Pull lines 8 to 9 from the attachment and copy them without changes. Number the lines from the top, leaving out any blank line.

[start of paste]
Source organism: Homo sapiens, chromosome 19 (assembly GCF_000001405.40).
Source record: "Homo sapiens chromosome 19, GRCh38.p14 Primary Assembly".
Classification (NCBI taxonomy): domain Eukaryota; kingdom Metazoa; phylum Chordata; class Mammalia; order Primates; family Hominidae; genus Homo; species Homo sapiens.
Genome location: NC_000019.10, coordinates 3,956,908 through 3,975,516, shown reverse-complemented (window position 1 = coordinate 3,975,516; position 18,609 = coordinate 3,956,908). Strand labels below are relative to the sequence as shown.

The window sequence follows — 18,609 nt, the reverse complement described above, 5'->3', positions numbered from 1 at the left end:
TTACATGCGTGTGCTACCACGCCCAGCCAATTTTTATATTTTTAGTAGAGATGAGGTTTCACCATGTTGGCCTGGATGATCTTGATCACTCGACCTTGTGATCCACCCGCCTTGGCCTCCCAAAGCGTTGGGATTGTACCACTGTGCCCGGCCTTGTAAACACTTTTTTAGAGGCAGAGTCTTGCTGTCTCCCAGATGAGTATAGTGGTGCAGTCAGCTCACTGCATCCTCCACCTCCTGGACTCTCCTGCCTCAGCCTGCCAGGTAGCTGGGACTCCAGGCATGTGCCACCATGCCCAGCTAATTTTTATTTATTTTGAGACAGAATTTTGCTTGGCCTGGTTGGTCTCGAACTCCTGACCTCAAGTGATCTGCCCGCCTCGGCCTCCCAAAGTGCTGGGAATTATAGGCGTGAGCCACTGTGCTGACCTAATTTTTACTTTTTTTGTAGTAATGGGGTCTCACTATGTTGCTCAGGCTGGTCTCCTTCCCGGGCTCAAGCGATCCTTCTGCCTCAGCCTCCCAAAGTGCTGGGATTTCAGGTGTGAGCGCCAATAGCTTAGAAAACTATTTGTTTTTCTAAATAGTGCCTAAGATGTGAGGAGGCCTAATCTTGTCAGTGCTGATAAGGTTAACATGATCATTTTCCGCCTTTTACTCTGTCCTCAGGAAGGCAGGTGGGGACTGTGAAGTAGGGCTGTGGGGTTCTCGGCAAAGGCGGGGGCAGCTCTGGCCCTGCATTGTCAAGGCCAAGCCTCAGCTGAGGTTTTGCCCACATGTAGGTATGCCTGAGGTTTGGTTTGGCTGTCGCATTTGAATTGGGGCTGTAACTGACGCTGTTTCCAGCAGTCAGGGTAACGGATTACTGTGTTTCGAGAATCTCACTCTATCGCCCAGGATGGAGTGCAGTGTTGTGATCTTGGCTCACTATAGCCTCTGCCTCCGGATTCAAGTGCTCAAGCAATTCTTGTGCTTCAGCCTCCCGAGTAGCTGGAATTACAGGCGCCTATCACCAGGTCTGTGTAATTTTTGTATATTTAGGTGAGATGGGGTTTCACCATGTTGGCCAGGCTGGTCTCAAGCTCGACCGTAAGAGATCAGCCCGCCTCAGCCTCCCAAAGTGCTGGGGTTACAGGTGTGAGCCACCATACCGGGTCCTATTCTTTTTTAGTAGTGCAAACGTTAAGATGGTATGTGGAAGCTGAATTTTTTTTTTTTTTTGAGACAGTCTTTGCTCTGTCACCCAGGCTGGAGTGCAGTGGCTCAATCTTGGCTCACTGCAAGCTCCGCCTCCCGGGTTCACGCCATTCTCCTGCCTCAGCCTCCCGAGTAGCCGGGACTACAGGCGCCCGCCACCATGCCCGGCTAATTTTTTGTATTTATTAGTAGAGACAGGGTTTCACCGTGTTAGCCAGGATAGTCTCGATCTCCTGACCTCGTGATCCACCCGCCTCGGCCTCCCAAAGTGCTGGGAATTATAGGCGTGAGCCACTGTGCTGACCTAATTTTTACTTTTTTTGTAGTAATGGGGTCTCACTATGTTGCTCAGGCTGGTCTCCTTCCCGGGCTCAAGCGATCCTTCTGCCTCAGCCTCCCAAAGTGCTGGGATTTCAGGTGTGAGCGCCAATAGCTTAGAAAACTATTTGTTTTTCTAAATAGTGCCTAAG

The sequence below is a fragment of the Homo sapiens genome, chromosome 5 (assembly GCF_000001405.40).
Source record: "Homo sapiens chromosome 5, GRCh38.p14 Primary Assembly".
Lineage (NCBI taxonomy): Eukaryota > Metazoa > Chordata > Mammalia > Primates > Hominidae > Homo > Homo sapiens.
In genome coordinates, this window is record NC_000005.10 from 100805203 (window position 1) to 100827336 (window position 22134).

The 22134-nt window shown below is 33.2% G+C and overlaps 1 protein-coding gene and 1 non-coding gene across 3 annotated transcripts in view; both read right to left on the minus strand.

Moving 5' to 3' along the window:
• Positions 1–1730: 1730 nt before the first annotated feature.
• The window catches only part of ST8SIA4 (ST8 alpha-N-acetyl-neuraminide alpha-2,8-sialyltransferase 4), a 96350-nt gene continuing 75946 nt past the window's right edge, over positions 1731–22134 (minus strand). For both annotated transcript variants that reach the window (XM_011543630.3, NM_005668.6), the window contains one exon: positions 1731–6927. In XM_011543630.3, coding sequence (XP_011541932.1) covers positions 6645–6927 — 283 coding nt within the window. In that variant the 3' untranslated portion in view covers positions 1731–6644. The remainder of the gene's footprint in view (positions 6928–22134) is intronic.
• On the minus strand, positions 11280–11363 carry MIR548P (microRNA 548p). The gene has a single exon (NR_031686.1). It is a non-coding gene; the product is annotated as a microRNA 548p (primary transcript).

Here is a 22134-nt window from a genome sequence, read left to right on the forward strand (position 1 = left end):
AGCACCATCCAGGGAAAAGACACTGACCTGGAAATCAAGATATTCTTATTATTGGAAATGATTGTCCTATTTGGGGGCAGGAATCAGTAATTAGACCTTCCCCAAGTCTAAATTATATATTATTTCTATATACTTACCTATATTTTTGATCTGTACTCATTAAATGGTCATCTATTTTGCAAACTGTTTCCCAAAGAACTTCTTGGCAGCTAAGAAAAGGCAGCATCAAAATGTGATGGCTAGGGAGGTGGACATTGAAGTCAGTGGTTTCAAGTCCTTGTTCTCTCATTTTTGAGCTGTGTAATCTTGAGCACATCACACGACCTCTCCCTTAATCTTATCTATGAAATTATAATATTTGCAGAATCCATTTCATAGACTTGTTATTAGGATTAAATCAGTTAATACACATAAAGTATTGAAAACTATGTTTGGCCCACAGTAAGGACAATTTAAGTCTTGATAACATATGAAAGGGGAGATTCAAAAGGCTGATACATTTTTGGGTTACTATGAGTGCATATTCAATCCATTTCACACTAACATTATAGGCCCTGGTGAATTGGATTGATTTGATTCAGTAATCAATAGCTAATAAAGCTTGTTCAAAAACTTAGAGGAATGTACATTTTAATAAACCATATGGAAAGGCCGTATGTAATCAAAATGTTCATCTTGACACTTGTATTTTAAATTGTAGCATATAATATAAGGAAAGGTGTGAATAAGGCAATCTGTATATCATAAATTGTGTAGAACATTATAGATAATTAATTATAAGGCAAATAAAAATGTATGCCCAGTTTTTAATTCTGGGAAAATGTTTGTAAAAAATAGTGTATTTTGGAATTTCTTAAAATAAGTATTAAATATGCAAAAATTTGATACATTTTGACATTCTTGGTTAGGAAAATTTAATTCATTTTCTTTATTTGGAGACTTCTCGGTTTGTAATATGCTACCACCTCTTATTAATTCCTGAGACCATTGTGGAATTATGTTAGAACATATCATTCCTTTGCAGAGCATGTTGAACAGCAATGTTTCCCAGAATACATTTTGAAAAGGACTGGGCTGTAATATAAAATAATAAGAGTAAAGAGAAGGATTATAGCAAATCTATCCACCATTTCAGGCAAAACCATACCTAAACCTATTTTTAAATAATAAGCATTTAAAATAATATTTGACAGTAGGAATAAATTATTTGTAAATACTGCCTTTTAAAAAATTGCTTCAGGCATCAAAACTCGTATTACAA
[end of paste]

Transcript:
Source record: "Homo sapiens chromosome 5, GRCh38.p14 Primary Assembly".
Lineage (NCBI taxonomy): Eukaryota > Metazoa > Chordata > Mammalia > Primates > Hominidae > Homo > Homo sapiens.